Consumers tracking their health data are more likely to stick with a program if their data is continuously updated online from their wearable device, says a new research study.
In fact, consumers participated about four times longer in a health tracking program if an activity tracker automatically logged her data, versus programs that require a consumer to manually enter her results, according to the study from the Scripps Translation Science Institute.
Based in La Jolla, Calif., the institute conducts clinical research into immunology, molecular and cellular biology, chemistry, neurosciences, autoimmune diseases, cardiovascular diseases, virology, vaccine development and related healthcare issues.
The study analyzed data from 315,744 consumers who participated in the Walgreens Balance Reward for healthy choices program throughout 2014. Those consumers recorded 12.8 million activities in the program. Balance Rewards members receive loyalty points redeemable for discounts on purchases at Walgreens for tracking their health data; every 1,000 points provides a $1 discount.
Participants receive points through logging various activities, such as setting an initial health goal (250 points), filling a prescription (100 points) and 20 points for activities such as walking a mile, entering body weight and logging blood pressure.
The Scripps study of the Walgreens data reveals that consumers who did link these devices and apps were more likely to stay in the customer loyalty program and continue to participate in healthy activitiesespecially if the data collected from their wearable was continuously updated online.
Participants who had automatic data tracking participated in the program on average 20 weeks compared with five weeks for consumers who had to manually enter data.
A Fitbit, which is a health tracking wearable, will automatically sync the data it collects to the Fitbit app. A consumer connects her Fitbit device to her Walgreens account, and then that data the wearable collects automatically flows into her Walgreens account.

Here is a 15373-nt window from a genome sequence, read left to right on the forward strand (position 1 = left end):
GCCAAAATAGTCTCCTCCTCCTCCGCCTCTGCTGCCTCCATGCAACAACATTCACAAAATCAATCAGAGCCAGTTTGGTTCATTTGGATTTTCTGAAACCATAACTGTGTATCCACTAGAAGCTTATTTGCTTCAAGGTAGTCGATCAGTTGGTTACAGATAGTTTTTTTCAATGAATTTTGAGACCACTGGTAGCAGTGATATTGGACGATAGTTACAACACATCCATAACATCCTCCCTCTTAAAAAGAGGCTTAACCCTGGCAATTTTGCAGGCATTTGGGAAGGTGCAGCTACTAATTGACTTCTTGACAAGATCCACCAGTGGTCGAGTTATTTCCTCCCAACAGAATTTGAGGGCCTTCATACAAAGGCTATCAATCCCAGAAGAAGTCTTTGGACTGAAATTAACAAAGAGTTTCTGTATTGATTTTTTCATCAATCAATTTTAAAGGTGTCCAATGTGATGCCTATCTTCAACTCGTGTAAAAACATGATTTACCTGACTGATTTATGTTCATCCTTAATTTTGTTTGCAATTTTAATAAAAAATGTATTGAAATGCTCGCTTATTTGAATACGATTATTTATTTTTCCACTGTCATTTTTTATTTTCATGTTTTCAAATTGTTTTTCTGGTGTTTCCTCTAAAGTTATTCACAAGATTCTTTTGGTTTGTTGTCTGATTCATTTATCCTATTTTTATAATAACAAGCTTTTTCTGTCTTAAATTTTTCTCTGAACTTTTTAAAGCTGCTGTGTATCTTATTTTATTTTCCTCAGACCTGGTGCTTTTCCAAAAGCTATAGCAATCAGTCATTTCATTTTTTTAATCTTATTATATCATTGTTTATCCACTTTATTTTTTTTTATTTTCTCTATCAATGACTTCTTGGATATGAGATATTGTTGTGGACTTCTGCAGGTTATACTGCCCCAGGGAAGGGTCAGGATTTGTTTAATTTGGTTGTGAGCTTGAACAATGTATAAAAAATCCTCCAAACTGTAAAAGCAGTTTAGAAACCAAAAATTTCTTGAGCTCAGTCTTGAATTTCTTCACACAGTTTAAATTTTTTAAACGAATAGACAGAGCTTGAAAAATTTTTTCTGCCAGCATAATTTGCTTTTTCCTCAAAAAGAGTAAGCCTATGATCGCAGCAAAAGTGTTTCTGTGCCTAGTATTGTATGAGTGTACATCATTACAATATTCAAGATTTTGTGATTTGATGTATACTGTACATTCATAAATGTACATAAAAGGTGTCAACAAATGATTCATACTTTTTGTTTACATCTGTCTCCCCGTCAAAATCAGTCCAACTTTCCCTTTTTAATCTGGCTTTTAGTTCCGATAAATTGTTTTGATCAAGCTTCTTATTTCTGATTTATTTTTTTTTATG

77% of participants manually entered health data and 23% had their activities automatically recorded. But of the nearly 13 million recorded activities, 76.5% were automatically entered and only 23.5% were manually entered. The takeaway is that participants who had activity logged automatically were likely to continue to use a wearable device for longer periods of time, the study finds.
To further look at long-term use, the study analyzed data from 116,621 participants who logged in at least twice over a 20-week period. Of these consumers, about one-half stopped using the program after a month. But of the consumers that did stay engaged, 28% of these participants were very engaged, with up to 9 activities recorded each week, the study finds.
Consumers logged exercise the most, as 85% of participants recorded an exercise activity, followed by weigh-ins (41%), sleep (33%), blood pressure (11%) and blood glucose (6%). 57% of consumers only logged one type of activity, compared with 22% at two activities and 21% three or more.
Of all the activities, consumers who logged their sleep participated in the program the longest, an average of 10 weeks; tracking exercise was the next longest at eight weeks.
Many participants were activeonly 24% of participants had at least a 30-day or more gap between consecutive logged entries, Scripps says.
The study also finds:
- Fitbits were the most commonly connected device, as 60% of consumers who use the program more than once and used a connected device or app, used the step-counter Fitbit.
- The most commonly connected apps among returning users with a connected device or app were workout tracker Runkeeper at 20%, weight loss program Lose It! At 11%, calorie-counter MyFitnessPal 7% and workout tracker MapMyFitness 6%.
The Balance Rewards program can be accessed online or via the Walgreens app. Consumers can link connected health devices, such as a blood glucose monitor; wearable devices, such as Fitbits; and apps, such as Apples Healthkit, to their Balance Rewards account to accumulate points towards discounts.
The main takeway is that consumers that actively use a wearable device and have their health and wellness data continuously updated are taking more of lead in the managing the health affairsand remaining healthy, says Walgreens chief medical officer Dr. Harry Leider. Consumers are increasingly more engaged in their own healthcare and wellness, Leider says. Digital technology that enables easy data tracking of healthy behaviors, combined with incentives, and trusted professional support, provide additional motivation for our customers to more easily manage their health.